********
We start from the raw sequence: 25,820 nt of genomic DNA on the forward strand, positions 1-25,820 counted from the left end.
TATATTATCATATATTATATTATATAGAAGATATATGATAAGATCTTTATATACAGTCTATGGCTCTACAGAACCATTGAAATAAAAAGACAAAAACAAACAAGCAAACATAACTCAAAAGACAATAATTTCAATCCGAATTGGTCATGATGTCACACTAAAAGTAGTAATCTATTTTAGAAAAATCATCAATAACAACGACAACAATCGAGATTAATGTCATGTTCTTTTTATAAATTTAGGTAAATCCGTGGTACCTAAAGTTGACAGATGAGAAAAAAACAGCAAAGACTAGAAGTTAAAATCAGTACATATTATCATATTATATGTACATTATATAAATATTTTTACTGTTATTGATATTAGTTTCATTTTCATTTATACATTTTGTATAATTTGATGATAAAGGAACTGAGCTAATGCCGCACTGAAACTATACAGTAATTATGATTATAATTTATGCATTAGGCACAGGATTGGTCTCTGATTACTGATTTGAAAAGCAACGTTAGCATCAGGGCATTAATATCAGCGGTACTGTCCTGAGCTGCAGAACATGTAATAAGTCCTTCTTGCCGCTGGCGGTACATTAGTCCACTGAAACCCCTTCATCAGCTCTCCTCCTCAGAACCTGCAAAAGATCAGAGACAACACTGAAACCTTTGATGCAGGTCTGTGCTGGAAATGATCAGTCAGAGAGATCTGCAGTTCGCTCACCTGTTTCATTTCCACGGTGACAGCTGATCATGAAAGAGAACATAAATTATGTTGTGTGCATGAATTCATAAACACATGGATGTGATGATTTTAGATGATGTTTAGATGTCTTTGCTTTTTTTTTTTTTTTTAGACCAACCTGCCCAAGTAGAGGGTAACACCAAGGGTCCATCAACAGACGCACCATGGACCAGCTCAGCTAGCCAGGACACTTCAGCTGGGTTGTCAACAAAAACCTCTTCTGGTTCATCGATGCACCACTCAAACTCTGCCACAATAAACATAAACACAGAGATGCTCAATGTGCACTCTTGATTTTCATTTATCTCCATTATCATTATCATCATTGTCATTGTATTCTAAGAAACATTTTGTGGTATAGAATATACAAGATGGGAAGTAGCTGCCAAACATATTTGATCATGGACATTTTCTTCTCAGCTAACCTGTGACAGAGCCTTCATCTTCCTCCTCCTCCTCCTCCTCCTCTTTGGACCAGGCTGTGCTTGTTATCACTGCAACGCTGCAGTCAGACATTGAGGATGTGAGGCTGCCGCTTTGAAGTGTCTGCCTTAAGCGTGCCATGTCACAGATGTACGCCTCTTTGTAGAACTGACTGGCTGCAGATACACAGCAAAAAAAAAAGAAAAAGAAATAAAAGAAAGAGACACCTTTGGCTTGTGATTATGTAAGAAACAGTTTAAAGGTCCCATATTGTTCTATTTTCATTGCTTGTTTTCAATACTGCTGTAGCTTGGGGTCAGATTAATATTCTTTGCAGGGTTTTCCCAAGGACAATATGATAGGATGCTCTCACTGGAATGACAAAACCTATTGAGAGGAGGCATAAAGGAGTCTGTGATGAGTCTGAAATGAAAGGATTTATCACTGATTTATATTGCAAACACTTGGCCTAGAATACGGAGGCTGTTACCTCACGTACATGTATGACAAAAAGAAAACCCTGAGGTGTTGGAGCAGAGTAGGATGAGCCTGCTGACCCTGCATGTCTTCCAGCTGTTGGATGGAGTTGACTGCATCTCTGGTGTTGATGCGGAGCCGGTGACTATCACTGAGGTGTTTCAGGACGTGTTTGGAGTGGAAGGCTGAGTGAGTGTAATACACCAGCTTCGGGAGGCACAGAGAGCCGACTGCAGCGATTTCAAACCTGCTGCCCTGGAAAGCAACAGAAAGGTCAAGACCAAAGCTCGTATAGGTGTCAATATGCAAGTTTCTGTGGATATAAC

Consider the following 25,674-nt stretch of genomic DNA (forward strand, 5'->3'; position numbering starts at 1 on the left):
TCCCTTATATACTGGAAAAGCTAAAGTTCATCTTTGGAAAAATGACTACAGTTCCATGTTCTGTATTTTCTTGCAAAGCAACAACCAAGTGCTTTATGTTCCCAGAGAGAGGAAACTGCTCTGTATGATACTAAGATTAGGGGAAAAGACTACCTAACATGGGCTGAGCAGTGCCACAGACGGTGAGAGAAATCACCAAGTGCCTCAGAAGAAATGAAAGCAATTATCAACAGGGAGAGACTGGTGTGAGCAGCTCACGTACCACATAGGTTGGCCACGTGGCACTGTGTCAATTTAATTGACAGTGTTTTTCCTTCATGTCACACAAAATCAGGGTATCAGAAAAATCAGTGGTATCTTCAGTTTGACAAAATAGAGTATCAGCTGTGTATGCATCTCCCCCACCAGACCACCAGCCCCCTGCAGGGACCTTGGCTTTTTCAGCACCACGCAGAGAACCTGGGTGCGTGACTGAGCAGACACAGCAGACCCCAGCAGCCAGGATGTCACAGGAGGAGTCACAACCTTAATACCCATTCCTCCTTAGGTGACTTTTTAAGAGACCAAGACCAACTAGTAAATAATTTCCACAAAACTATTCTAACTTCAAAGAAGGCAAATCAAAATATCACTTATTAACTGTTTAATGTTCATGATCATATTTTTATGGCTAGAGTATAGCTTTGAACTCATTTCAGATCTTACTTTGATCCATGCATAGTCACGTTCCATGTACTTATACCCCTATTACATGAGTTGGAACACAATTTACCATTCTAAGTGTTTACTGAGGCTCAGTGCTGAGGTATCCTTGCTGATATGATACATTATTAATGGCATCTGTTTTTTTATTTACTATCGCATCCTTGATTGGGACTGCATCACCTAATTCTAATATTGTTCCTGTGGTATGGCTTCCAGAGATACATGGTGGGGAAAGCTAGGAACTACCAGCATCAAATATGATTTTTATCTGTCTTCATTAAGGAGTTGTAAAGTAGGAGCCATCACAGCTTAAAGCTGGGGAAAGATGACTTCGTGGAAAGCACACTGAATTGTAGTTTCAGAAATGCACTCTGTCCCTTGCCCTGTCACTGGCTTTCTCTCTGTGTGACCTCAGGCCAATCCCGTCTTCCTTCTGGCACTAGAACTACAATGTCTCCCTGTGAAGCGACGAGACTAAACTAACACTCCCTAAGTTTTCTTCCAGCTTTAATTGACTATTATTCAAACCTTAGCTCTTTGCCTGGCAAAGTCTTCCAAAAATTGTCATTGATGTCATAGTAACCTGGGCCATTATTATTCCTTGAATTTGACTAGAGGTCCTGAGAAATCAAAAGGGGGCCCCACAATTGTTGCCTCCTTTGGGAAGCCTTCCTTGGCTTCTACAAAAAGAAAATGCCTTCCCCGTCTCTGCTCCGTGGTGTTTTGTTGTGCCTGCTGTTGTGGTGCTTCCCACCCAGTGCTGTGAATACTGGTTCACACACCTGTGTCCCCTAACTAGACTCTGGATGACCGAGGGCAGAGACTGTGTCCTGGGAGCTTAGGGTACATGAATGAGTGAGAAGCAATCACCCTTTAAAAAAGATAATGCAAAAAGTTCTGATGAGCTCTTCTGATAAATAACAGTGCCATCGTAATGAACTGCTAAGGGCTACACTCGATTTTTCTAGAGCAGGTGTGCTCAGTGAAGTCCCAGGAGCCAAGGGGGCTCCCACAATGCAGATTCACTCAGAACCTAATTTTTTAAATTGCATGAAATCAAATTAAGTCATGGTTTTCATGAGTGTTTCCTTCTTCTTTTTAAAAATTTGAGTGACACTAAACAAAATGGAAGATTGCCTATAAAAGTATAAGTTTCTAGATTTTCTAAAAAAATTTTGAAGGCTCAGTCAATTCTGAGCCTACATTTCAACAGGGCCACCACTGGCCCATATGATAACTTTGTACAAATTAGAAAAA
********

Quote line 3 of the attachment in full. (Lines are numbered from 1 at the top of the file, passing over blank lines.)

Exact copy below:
Consider the following 25,674-nt stretch of genomic DNA (forward strand, 5'->3'; position numbering starts at 1 on the left):